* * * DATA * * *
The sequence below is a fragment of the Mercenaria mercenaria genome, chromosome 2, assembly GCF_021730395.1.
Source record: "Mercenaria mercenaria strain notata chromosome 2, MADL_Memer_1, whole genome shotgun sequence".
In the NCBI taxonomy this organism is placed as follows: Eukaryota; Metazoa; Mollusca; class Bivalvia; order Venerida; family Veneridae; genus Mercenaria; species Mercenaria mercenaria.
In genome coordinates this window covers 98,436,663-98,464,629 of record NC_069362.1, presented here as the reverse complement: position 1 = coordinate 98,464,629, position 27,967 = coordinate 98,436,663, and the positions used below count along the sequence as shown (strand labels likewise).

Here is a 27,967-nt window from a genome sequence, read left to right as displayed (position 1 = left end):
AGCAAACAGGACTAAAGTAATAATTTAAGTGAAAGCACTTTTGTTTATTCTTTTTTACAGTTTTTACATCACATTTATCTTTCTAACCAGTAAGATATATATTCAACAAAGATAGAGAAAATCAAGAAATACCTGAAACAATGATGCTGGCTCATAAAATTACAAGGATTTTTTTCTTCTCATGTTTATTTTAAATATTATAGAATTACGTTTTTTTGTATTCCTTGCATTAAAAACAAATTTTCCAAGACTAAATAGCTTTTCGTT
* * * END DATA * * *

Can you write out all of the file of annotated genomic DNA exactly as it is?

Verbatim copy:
The sequence below is a fragment of the Mercenaria mercenaria genome, chromosome 2, assembly GCF_021730395.1.
Source record: "Mercenaria mercenaria strain notata chromosome 2, MADL_Memer_1, whole genome shotgun sequence".
In the NCBI taxonomy this organism is placed as follows: Eukaryota; Metazoa; Mollusca; class Bivalvia; order Venerida; family Veneridae; genus Mercenaria; species Mercenaria mercenaria.
In genome coordinates this window covers 98,436,663-98,464,629 of record NC_069362.1, presented here as the reverse complement: position 1 = coordinate 98,464,629, position 27,967 = coordinate 98,436,663, and the positions used below count along the sequence as shown (strand labels likewise).

Here is a 27,967-nt window from a genome sequence, read left to right as displayed (position 1 = left end):
AGCAAACAGGACTAAAGTAATAATTTAAGTGAAAGCACTTTTGTTTATTCTTTTTTACAGTTTTTACATCACATTTATCTTTCTAACCAGTAAGATATATATTCAACAAAGATAGAGAAAATCAAGAAATACCTGAAACAATGATGCTGGCTCATAAAATTACAAGGATTTTTTTCTTCTCATGTTTATTTTAAATATTATAGAATTACGTTTTTTTGTATTCCTTGCATTAAAAACAAATTTTCCAAGACTAAATAGCTTTTCGTT